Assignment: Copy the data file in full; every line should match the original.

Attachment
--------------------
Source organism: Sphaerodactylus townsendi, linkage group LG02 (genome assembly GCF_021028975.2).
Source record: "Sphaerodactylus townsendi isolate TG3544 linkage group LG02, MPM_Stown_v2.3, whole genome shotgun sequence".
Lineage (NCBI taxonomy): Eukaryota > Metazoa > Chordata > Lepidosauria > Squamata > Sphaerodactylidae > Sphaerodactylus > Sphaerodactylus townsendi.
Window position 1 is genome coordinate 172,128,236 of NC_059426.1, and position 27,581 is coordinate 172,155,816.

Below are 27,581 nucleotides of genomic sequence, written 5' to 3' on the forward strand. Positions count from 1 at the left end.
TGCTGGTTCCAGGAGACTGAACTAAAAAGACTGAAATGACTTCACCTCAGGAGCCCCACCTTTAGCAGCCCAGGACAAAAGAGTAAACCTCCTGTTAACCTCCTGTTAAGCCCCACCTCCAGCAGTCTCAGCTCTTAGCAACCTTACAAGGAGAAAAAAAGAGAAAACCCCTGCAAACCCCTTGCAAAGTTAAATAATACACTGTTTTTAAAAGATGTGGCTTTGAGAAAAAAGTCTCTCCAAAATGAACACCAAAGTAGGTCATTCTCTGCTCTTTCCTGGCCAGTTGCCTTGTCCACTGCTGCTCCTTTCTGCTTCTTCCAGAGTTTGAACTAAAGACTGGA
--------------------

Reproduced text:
Source organism: Sphaerodactylus townsendi, linkage group LG02 (genome assembly GCF_021028975.2).
Source record: "Sphaerodactylus townsendi isolate TG3544 linkage group LG02, MPM_Stown_v2.3, whole genome shotgun sequence".
Lineage (NCBI taxonomy): Eukaryota > Metazoa > Chordata > Lepidosauria > Squamata > Sphaerodactylidae > Sphaerodactylus > Sphaerodactylus townsendi.
Window position 1 is genome coordinate 172,128,236 of NC_059426.1, and position 27,581 is coordinate 172,155,816.

Below are 27,581 nucleotides of genomic sequence, written 5' to 3' on the forward strand. Positions count from 1 at the left end.
TGCTGGTTCCAGGAGACTGAACTAAAAAGACTGAAATGACTTCACCTCAGGAGCCCCACCTTTAGCAGCCCAGGACAAAAGAGTAAACCTCCTGTTAACCTCCTGTTAAGCCCCACCTCCAGCAGTCTCAGCTCTTAGCAACCTTACAAGGAGAAAAAAAGAGAAAACCCCTGCAAACCCCTTGCAAAGTTAAATAATACACTGTTTTTAAAAGATGTGGCTTTGAGAAAAAAGTCTCTCCAAAATGAACACCAAAGTAGGTCATTCTCTGCTCTTTCCTGGCCAGTTGCCTTGTCCACTGCTGCTCCTTTCTGCTTCTTCCAGAGTTTGAACTAAAGACTGGA